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Ingredients

Adjust Servings:
Sweet Onions – 3
Olive Oil – 3 tbsp
Butter – 1 tbsp
Garlic – 2 cloves
Salt – 1 tsp
Ground Black Pepper – ½ tsp
Dry White Wine – ½ cup
Thyme – 1 tbsp Fresh leaves
Parsley – ¼ cup
Water – 2 cups
Beef Broth – 2 cups
Worcestershire Sauce – 1 tbsp
Dry Pasta – 12 oz (340 g) Linguine
Parmesan – 1 cup Grated
Gruyere – 1 cup Grated

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French Onion One-Pan Pasta

French Onion One-Pan Pasta

  • 45 min
  • Serves 4
  • Medium

Ingredients

Recipe

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Inspired by the delicious all-time favorite French onion soup, this one-pan pasta is a flavorful, savory dish that will surely make your taste buds lust after seconds. Better still, it is easy to prepare, and it makes a comforting and satisfying meal.

You start by caramelizing sweet onions — the vegetable releases its natural sugars, enhancing the taste of the dish. Next, you add water, broth, and dry white wine, some aromatic flavorings, and dried linguine to the pan. Finally, bring everything to a boil and cook until your pasta is tender. Voila! This French onion pasta proves that you only need one pan to make an unbelievably enjoyable meal.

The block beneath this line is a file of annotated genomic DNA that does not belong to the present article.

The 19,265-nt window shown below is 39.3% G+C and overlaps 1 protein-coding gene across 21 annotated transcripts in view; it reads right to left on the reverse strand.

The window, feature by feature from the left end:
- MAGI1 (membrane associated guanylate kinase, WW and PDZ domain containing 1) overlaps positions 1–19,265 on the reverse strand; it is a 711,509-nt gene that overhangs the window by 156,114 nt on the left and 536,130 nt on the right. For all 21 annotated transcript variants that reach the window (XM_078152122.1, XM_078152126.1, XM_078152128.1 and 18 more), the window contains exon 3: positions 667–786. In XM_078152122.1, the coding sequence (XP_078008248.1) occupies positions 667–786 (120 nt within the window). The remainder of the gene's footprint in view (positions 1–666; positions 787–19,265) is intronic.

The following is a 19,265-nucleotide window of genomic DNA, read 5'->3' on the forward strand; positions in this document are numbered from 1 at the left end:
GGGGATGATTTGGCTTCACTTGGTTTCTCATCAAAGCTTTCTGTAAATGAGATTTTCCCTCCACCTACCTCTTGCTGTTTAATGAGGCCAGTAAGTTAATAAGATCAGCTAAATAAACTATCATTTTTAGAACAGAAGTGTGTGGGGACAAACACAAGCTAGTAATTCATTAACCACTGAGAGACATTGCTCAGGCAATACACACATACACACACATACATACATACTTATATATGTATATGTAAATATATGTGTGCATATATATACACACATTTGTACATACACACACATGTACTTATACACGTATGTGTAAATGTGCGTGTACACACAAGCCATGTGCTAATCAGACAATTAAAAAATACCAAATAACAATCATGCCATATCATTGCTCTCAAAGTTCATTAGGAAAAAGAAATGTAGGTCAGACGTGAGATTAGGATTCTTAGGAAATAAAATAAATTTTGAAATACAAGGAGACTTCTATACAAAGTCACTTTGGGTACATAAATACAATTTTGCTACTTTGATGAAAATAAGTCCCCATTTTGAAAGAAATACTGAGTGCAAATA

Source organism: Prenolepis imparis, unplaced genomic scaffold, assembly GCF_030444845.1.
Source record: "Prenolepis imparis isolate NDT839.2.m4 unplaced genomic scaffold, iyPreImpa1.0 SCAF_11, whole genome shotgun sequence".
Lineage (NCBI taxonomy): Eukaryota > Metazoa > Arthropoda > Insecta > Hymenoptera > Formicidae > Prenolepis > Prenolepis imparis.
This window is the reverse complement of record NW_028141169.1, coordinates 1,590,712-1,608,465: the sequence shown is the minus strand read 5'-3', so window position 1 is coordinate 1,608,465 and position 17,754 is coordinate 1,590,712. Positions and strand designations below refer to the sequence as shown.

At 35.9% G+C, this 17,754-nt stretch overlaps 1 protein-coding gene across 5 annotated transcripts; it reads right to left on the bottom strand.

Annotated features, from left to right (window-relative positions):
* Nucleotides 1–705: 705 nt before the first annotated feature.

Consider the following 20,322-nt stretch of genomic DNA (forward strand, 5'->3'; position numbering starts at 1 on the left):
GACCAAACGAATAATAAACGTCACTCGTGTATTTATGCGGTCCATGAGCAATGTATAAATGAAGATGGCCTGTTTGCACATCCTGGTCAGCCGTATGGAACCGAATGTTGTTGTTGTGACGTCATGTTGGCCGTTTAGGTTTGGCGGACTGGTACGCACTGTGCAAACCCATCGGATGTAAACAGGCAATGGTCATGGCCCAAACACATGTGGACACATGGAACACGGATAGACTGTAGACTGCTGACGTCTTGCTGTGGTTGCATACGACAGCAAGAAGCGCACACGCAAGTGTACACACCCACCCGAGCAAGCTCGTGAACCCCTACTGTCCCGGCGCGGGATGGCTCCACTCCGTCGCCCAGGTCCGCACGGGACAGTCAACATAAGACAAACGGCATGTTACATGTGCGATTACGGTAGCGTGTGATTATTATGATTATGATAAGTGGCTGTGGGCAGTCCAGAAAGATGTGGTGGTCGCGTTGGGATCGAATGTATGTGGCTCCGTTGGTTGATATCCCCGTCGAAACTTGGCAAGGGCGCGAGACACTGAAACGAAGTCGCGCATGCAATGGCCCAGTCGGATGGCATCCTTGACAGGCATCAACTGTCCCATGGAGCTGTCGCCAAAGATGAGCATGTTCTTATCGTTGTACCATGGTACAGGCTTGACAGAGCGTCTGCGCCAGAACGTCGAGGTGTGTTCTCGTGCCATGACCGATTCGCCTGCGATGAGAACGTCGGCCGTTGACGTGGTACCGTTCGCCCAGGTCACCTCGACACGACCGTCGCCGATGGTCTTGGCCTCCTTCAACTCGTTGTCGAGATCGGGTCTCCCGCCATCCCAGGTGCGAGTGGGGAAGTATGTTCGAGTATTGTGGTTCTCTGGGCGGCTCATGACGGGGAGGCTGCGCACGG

Steps

1
Done

Place a large pan over moderately high heat and add olive oil and butter.

2
Done

Stir in thinly-sliced onions and cook for 15 minutes, occasionally stirring.

3
Done

Add minced garlic, salt, and ground black pepper and cook until onions have browned (approximately 5 minutes). Stir in dry white wine.

4
Done

Add water, beef broth, fresh thyme leaves, chopped parsley, and Worcestershire sauce. Break linguine in half and add to the mixture; stir thoroughly. Bring to a boil and cook for 10 minutes, occasionally stirring. Remove from heat and cover for 3 minutes.

5
Done

Add grated Parmesan and Gruyere.

Be sure to garnish the dish with thyme sprigs and chopped parsley for an even more flavorful, sophisticated taste. Have a wonderful meal!

Valerie

I am an English major with a love of languages and fiction, and with an incurable travel bug. In my free time, I read fantasy, drink copious amounts of coffee, and like to go see movies. Culinary art means everything to me. My main hypostasis is the taster, though. The music school has taught me to appreciate the symphony of airy meringues, to create harmonious overtures of light snacks, hard rock of meat, fish, and vegetables on the grill. Choir classes have accustomed me to hear and feel the people nearby and create perfect harmonies of sounds.

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